On the privacy front, the Commission recommends following in the footsteps of the federal government and make it a mandatory requirement for organizations to give notice to affected individuals and the Commission when a data breach takes place. (The federal Digital Privacy Act received royal assent more than a year ago but is still not in force because the federal government has to complete the drafting of data breach notifications and reporting regulations). The Commission is also calling on the provincial government to bolster consentment requirements around the collection, use or disclosure of personal information by including the notion of “sensitive” information.

All in all, the Commission’s 67 recommendations fall broadly into three distinct categories, remarked Loïc Berdnikoff, an access to information and privacy expert with Montreal law firm Lavery, de Billy. Some of the recommendations essentially seek to legislate certain rules that were developed over the years by jurisprudence to “eliminate any ambiguities,” other recommendations such as data breach notifications strive for a “certain homogeneity” with Canadian jurisdictions, and yet others will impose new obligations on public and private organizations alike, said Berdnikoff. “The report seeks to address some of the difficulties the Commission has faced over the past few years or expects to face in the future,” said Berdnikoff. “The Commission is hoping for greater transparency within public bodies while providing greater protection around the collection and use of personal information. Obviously this was a very strong statement by the Commission that something needs to be done, and it’s not just a general statement. They have been able to identify at least 67 problems.”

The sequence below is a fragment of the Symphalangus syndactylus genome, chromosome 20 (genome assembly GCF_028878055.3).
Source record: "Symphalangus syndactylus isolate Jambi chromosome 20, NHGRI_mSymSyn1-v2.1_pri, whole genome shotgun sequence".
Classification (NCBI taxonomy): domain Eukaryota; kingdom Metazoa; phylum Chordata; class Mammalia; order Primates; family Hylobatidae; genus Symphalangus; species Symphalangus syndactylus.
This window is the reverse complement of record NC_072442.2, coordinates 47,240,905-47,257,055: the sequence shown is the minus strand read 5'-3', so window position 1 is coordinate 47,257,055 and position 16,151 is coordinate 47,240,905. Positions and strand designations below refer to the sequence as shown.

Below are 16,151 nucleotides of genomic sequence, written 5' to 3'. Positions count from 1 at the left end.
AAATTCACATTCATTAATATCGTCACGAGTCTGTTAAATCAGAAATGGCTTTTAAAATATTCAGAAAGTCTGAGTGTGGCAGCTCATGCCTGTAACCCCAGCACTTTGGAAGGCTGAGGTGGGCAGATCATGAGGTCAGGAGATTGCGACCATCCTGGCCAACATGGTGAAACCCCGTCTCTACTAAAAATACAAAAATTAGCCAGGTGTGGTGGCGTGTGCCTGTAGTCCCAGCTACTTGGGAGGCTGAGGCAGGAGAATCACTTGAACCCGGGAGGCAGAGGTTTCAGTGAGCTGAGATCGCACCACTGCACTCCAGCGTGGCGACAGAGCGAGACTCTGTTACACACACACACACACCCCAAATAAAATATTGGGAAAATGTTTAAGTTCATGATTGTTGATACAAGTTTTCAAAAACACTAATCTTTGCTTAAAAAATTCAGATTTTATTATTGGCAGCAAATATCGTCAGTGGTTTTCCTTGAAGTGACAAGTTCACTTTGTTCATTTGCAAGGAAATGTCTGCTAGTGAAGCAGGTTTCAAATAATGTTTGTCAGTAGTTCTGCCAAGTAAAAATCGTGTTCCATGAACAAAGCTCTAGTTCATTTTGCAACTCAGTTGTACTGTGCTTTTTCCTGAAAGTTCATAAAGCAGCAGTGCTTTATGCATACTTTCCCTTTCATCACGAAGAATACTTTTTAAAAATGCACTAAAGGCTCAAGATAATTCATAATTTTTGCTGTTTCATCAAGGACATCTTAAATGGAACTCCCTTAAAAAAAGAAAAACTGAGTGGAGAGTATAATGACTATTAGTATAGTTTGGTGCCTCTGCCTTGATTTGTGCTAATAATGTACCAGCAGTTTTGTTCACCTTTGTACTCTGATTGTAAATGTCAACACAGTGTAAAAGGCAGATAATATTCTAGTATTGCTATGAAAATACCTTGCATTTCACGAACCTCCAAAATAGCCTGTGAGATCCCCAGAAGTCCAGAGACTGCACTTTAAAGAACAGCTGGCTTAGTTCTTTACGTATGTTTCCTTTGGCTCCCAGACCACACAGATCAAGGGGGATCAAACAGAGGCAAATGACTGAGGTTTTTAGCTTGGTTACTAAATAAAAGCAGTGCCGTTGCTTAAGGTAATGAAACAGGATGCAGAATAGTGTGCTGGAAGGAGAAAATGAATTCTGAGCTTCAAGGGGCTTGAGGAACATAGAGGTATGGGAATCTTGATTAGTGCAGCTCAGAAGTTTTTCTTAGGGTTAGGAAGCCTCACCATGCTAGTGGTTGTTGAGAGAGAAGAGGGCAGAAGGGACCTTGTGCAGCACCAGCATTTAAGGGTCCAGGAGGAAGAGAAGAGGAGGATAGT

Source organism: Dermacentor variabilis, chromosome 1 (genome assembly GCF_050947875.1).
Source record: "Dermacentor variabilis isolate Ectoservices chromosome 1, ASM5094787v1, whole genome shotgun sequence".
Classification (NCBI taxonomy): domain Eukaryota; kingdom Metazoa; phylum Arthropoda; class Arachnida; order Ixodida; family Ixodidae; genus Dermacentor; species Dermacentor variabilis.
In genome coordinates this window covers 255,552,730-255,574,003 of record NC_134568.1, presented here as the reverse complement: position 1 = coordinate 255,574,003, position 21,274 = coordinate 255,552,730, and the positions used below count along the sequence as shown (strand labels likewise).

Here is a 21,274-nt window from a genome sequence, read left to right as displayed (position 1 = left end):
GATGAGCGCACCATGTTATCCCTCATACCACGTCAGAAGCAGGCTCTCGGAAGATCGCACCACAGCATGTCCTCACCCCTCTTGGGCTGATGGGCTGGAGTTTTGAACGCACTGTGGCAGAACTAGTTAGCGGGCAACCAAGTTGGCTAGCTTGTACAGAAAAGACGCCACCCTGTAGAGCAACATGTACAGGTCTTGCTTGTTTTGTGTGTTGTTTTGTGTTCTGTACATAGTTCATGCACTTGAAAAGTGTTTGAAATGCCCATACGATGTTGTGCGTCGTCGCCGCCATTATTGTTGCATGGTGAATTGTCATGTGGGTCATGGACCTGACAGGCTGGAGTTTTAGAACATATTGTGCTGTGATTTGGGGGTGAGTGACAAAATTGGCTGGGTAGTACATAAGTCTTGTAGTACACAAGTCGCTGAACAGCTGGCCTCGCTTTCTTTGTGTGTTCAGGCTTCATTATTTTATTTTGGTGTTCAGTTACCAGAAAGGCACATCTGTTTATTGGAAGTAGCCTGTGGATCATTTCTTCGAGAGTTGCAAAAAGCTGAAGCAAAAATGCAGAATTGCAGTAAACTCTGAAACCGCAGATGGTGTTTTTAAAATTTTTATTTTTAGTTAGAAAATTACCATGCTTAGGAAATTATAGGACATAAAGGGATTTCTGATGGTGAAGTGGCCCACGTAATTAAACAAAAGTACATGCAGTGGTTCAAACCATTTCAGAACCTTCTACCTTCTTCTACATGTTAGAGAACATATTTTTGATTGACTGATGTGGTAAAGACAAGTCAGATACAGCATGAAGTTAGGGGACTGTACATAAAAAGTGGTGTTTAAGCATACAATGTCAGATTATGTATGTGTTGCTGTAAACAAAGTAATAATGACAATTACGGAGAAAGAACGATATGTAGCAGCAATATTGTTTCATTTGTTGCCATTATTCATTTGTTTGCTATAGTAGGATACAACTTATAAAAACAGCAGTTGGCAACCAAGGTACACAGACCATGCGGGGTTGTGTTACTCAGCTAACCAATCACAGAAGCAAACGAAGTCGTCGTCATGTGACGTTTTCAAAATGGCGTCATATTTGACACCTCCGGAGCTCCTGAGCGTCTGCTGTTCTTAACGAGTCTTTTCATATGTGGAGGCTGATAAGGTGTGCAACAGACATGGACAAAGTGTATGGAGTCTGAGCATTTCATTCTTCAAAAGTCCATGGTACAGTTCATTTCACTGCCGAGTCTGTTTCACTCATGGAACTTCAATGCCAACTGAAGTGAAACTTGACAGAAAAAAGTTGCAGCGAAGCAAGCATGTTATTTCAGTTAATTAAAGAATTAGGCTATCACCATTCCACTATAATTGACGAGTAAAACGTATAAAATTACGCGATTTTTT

Gautrais believes that the Commission’s recommendations are far too fussy and not nearly as ambitious and bold as they should have been. He also warns that careful thought should be given to a legislative overhaul as legislators, albeit with good intentions, end up creating more problems than solving them when trying to address issues sparked by new technologies.

“What the Commission is doing with this very long report is patch things up,” said Gautrais. “Almost all of the recommendations are centred on details. But judges on the whole already do a good job of adapting changes into current legislation. Each time legislators decide that because there are new technologies the legislation should be changed, there are new difficulties and challenges. As a general rule, jurisprudence does a relatively good job of adapting to new realities.”

This story was originally published in The Lawyers Weekly.